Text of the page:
Videotapes Show A Glimpse Of Bin Laden's Life In Hiding

1:23 PM, May 7, 2011   |    comments
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Washington, DC -- Videotapes obtained during the raid on Osama bin Laden's Abbottabad, Pakistan hideout released by the U.S. Saturday revealed images of the Al Qaeda leader preparing his video messages and watching himself on television.

The five movies offer the first public glimpse at bin Laden's life behind the walls of his compound in suburban Pakistan. The government-selected clips also provide an opportunity for the U.S. to paint bin Laden in an unflattering light to his supporters. They video include outtakes of his propaganda films and, taken together, portray him as someone obsessed with his own image and how he is portrayed to the world.

The videos don't include audio. The U.S. did not want to spread Al Qaeda propaganda, said Bob Orr, CBS News Homeland Security correspondent.

The videos also showed him holding a remote control scrolling through a series of channels, and watching pictures of himself on TV. Orr also noted the bin Laden dyed his beard black for the videos.

The bin Laden compound was an active command and control facility for Al Qaeda and bin Laden was actively engaged in coming up with ideas and spreading idea, U.S. officials said in the briefing.

Among the videos was a propaganda video aimed at the U.S. that was not released in October or November 2010.

The Department of Defense plans to release a transcript of the briefing

A law enforcement source told CBS News on Friday that 2.7 terabytes of data were recovered from the laptops, computers, hard drives and other storage devices seized from the bin Laden compound. It's unclear whether all of the 2.7 terabytes are original files or if there are multiple copies of files.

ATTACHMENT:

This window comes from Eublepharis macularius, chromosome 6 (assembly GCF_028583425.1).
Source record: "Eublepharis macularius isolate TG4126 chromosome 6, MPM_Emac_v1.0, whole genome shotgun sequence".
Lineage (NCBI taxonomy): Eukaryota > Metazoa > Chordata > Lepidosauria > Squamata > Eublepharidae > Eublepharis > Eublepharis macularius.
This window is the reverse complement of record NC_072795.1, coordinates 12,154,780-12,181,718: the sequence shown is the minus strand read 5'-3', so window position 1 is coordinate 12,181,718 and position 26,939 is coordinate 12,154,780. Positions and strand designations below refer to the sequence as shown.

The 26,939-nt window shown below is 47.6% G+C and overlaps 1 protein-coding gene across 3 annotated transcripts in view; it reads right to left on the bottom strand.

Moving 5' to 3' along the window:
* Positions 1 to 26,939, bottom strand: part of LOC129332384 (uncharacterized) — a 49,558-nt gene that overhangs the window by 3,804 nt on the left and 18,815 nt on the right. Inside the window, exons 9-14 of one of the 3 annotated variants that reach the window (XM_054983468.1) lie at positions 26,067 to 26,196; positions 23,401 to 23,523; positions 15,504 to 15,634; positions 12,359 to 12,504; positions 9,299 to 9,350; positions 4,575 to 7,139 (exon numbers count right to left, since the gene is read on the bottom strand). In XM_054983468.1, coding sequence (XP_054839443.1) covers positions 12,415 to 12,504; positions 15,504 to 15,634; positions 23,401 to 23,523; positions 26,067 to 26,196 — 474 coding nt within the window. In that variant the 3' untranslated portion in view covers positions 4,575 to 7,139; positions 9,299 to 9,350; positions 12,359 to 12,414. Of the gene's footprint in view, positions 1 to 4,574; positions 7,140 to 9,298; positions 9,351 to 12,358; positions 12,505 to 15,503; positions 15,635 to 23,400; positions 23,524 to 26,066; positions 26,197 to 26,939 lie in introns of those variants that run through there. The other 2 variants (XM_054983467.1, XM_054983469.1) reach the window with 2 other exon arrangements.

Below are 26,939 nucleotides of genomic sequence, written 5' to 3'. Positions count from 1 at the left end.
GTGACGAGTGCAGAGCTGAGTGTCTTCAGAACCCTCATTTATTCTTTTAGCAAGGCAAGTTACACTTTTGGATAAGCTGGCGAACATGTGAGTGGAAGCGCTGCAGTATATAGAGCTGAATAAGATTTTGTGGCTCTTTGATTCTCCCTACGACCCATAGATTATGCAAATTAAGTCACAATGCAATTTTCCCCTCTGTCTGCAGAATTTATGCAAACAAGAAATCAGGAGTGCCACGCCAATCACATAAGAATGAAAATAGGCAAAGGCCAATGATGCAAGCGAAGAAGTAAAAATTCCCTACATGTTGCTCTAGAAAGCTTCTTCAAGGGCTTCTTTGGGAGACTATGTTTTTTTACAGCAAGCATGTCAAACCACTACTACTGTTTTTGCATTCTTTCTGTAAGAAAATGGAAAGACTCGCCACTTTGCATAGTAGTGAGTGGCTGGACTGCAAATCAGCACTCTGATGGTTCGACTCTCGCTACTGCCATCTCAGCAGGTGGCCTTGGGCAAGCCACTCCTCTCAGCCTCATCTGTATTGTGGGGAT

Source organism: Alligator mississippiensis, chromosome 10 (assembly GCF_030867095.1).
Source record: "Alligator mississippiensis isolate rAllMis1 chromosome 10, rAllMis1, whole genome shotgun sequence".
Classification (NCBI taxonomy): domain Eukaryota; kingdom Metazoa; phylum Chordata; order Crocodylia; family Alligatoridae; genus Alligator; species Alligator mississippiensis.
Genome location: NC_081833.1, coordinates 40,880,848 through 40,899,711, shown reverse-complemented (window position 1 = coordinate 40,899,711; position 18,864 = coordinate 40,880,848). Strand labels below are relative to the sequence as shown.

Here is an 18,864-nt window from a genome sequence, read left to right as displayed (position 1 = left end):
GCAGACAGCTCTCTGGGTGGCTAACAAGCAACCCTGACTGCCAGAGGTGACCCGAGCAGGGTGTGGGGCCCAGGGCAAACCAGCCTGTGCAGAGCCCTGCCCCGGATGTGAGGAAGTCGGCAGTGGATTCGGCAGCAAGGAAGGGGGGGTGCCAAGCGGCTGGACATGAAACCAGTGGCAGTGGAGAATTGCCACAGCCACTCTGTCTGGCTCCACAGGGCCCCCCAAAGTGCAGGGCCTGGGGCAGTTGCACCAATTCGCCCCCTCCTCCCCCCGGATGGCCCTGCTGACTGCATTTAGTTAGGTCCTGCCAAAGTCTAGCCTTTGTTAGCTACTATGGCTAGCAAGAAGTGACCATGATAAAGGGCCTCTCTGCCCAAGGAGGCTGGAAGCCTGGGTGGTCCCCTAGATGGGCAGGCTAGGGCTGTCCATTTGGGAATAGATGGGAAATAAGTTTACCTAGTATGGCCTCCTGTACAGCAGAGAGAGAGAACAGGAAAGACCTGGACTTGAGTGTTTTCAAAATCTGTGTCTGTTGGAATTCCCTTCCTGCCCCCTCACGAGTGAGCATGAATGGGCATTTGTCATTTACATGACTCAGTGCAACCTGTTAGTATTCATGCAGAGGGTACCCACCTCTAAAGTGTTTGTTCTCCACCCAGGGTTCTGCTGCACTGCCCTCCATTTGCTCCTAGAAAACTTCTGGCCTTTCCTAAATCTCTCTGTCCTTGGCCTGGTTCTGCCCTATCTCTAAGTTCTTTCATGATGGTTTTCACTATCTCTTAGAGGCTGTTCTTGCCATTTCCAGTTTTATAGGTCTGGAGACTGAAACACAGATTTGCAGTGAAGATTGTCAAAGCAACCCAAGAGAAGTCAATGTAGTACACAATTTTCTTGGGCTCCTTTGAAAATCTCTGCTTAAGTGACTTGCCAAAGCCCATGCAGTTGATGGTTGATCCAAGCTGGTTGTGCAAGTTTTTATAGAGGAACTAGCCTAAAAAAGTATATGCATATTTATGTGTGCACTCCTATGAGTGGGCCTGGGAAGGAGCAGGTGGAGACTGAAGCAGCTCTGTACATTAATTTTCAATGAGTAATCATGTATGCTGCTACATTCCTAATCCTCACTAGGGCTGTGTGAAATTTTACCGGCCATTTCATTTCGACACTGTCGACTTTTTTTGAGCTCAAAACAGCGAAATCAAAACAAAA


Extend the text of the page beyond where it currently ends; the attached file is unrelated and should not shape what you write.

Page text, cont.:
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The first priority, sources told CBS News, is for analysts to determine if the mother-lode of data contains any actionable plots in the works against the U.S. and western interests.

On Friday, it was revealed that the intelligence community had obtained "positive intelligence" from the materials taken from Osama bin Laden's compound which is helping narrow down the locations of core al Qaeda leadership including the whereabouts of Ayman al Zawahiri, al Qaeda's former No. 2 man and a candidate to succeed bin Laden.

Intelligence officials have not said how they are analyzing the data, much of it encrypted, but a DOD computer forensic analyst who works on computers captured on the battlefield tells CBS News forensic analysts are most likely using search indexing tools and software to rapidly analyze seized electronic devices to locate information of interest to the intelligence committee.

CBS News/The Associated Press

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